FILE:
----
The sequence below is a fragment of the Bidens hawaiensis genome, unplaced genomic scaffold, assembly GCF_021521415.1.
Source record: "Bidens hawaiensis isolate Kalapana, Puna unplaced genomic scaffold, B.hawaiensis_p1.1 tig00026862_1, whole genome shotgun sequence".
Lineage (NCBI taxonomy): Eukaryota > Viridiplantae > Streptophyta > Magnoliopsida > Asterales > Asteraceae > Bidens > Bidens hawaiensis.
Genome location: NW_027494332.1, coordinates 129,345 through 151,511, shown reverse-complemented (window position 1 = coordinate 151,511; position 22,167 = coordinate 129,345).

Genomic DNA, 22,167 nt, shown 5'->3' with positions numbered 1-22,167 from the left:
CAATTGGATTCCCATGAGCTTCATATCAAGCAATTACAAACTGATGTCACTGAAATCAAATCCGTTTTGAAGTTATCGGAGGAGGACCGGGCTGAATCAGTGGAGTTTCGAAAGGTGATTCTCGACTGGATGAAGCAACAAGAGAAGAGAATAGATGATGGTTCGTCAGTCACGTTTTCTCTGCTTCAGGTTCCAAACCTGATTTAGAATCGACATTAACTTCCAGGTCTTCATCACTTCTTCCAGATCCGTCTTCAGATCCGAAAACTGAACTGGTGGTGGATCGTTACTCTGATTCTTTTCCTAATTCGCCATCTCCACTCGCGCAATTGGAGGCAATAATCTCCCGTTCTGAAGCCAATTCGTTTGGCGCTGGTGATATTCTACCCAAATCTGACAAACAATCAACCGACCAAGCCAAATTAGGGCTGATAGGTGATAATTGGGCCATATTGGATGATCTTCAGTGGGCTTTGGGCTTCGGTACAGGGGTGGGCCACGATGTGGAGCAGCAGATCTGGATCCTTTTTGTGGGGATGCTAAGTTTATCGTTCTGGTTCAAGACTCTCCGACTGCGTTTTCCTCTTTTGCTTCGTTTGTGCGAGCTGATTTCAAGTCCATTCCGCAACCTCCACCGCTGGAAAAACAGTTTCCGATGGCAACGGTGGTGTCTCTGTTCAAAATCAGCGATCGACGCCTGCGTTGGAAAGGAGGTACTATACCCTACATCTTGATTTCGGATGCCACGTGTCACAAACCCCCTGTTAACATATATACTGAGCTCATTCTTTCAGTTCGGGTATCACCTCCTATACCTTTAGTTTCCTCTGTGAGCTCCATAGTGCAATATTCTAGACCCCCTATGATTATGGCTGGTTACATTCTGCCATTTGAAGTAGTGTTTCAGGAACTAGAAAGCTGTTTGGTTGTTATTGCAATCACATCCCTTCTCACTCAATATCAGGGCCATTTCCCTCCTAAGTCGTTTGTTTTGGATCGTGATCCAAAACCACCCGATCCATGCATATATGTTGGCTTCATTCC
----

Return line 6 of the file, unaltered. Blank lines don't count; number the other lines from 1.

CAATTGGATTCCCATGAGCTTCATATCAAGCAATTACAAACTGATGTCACTGAAATCAAATCCGTTTTGAAGTTATCGGAGGAGGACCGGGCTGAATCAGTGGAGTTTCGAAAGGTGATTCTCGACTGGATGAAGCAACAAGAGAAGAGAATAGATGATGGTTCGTCAGTCACGTTTTCTCTGCTTCAGGTTCCAAACCTGATTTAGAATCGACATTAACTTCCAGGTCTTCATCACTTCTTCCAGATCCGTCTTCAGATCCGAAAACTGAACTGGTGGTGGATCGTTACTCTGATTCTTTTCCTAATTCGCCATCTCCACTCGCGCAATTGGAGGCAATAATCTCCCGTTCTGAAGCCAATTCGTTTGGCGCTGGTGATATTCTACCCAAATCTGACAAACAATCAACCGACCAAGCCAAATTAGGGCTGATAGGTGATAATTGGGCCATATTGGATGATCTTCAGTGGGCTTTGGGCTTCGGTACAGGGGTGGGCCACGATGTGGAGCAGCAGATCTGGATCCTTTTTGTGGGGATGCTAAGTTTATCGTTCTGGTTCAAGACTCTCCGACTGCGTTTTCCTCTTTTGCTTCGTTTGTGCGAGCTGATTTCAAGTCCATTCCGCAACCTCCACCGCTGGAAAAACAGTTTCCGATGGCAACGGTGGTGTCTCTGTTCAAAATCAGCGATCGACGCCTGCGTTGGAAAGGAGGTACTATACCCTACATCTTGATTTCGGATGCCACGTGTCACAAACCCCCTGTTAACATATATACTGAGCTCATTCTTTCAGTTCGGGTATCACCTCCTATACCTTTAGTTTCCTCTGTGAGCTCCATAGTGCAATATTCTAGACCCCCTATGATTATGGCTGGTTACATTCTGCCATTTGAAGTAGTGTTTCAGGAACTAGAAAGCTGTTTGGTTGTTATTGCAATCACATCCCTTCTCACTCAATATCAGGGCCATTTCCCTCCTAAGTCGTTTGTTTTGGATCGTGATCCAAAACCACCCGATCCATGCATATATGTTGGCTTCATTCC